Remember back when MA101 was ostensibly about writing?
That was a stupid idea.
Writing blogs are a popular stupid idea, at least, but by that measure I should take up smoking, too, which would at least make me look cooler than blogging does.
Nonetheless, people are still starting new blogs-about-writing every day, and there are lots of authors, publishers, and agents out there encouraging the trend.
They are wrong, and here is why:
#1: You Don’t Know Shit About Writing
This was true of me back in December 2009, and to a great extent it’s still true about me today.
If you’ve got some success in the business, people want to know how you achieved it. Writers who’ve made a decent living (or at least a decent critical impact — the two don’t always go hand in hand) have some authority when they talk about their process. The process worked, demonstrably.
Until your process has worked out for you, however, both critically and fiscally, you’re not in a position to dispense advice. Accept that you don’t know how to make your career work yet, and figure that out before you start writing how-tos.
#2: There Isn’t Enough to Say
Just how long are you planning on running your blog? And how many times a week are you posting?
If the answers are “at least a year” and “at least once,” you already need a bare minimum of fifty-two unique, writing-related topics. And if your writing process has fifty-two unique steps in it that you can talk about, you’re a hideously inefficient writer.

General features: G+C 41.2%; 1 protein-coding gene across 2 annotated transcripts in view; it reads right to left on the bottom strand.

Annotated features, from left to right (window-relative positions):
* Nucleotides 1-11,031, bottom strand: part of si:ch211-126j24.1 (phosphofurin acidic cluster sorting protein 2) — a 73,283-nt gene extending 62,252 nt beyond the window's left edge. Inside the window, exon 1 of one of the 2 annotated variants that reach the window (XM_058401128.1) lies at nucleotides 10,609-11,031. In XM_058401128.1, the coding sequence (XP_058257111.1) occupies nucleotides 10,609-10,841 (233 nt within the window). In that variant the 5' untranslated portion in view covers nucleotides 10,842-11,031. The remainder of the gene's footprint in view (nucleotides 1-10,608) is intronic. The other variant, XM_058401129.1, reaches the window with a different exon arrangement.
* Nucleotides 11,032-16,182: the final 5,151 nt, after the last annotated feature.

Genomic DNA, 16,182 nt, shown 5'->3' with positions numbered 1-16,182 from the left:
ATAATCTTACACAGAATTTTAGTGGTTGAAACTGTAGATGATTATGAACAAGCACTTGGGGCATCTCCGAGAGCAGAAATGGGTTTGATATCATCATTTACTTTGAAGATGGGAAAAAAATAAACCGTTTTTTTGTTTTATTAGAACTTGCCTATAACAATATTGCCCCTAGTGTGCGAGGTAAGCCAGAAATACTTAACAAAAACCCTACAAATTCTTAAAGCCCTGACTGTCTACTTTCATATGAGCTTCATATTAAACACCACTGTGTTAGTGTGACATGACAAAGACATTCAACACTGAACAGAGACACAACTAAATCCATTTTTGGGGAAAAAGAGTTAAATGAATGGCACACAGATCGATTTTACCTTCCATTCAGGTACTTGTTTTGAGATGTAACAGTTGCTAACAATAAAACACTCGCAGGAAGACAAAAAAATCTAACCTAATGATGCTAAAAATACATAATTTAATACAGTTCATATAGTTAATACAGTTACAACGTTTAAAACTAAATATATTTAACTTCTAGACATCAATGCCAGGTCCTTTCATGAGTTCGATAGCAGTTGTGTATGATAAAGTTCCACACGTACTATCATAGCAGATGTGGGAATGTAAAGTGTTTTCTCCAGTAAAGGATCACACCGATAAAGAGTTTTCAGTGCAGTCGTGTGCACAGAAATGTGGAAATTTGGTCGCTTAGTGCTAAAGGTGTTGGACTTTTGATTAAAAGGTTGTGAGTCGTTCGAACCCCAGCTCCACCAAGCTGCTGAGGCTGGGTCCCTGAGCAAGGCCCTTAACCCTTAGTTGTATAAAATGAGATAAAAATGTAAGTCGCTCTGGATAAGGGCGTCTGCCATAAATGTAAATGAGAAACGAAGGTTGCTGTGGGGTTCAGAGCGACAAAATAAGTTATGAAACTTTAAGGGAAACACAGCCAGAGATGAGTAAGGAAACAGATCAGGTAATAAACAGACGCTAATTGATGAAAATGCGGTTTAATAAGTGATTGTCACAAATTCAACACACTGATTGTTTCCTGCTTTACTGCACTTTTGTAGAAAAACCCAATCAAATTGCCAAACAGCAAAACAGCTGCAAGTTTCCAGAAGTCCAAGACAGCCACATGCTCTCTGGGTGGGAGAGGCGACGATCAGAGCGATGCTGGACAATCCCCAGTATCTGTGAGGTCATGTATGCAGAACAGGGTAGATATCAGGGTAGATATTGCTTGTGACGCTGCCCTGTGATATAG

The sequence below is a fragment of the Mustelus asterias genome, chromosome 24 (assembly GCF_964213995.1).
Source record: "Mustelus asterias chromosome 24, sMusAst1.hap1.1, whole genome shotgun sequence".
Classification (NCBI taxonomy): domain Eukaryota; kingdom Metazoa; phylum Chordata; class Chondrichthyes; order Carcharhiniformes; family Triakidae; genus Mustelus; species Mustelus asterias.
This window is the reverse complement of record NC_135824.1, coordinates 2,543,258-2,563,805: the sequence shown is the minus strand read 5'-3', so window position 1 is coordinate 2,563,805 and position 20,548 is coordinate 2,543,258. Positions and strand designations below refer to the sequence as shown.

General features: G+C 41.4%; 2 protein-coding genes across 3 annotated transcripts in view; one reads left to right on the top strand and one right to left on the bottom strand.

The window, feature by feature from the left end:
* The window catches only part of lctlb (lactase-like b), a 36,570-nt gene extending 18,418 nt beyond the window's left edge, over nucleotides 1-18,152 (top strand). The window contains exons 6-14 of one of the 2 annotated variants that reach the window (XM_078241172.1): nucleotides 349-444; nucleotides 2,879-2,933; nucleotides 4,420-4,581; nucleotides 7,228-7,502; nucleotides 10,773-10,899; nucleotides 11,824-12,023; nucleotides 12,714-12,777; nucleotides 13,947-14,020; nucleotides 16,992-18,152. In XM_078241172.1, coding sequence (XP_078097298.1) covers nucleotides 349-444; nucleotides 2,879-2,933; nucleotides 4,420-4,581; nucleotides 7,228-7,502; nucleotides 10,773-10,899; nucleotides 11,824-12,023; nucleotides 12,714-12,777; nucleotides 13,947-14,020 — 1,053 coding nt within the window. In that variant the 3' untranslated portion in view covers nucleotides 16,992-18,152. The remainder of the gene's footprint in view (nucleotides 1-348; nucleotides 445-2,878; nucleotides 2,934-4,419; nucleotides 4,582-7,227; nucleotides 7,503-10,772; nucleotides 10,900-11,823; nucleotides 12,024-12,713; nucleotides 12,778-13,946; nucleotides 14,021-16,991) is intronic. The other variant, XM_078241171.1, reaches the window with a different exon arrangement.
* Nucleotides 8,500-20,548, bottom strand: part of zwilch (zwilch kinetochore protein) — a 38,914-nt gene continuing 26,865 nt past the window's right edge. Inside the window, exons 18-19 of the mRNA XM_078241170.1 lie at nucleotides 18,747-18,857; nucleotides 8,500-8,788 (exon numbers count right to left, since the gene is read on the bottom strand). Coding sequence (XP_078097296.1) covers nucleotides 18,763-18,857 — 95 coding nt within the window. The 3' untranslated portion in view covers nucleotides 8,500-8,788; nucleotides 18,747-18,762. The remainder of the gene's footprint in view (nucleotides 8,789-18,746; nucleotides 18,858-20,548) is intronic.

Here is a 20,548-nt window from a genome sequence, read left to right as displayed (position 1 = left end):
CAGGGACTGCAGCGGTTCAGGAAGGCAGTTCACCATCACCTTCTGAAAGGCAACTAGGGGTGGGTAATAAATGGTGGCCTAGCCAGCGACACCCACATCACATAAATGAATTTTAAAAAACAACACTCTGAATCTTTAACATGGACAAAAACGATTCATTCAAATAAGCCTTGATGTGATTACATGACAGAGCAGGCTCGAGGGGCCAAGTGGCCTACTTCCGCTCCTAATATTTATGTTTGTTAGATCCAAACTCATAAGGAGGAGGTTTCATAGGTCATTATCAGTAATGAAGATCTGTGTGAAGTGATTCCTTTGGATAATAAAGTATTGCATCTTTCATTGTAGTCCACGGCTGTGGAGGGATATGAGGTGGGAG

You can keep the writing focus and move beyond your own experiences by keeping an eye out for writing-related news and other blog posts — but at that point you’re putting quite a bit of time and effort into becoming an aggregator of stories that other people already covered.
And did you really go into the writing business to become a content aggregator? If you want to do that, go aggregate fuzzy kitten pictures for Buzzfeed and make some real money.
#3: The Audience That Cares Is Useless to You
Who actually wants to read writing tips?
Aspiring writers, and pretty much no one else.
That means that your primary audience is A) your competition and B) probably pretty broke. Neither one is likely to make them want to buy your books, in the event that you actually start publishing some.
I’m not saying you won’t acquire any loyalists who just love your blogging style and will feel they have to try your books — but you certainly won’t be attracting the thousands and thousands of them you’d need to make a discernible bump in your sales.
So Don’t Do It
Blog all you want. Blogging is fun, it can attract audiences that will want to buy books, and if you work hard at it you might even be able to sell some on-page ads for a couple bucks a month.
But get over the idea of a “writing blog” sooner, rather than later. It’s overdone, it doesn’t interest anyone outside of a small and relatively poor echo chamber, and there are already a couple of seriously established heavyweights filling all the content-aggregating demand. Go write about something unique instead.
Or just post fuzzy pony pictures — that’s worked out okay for me.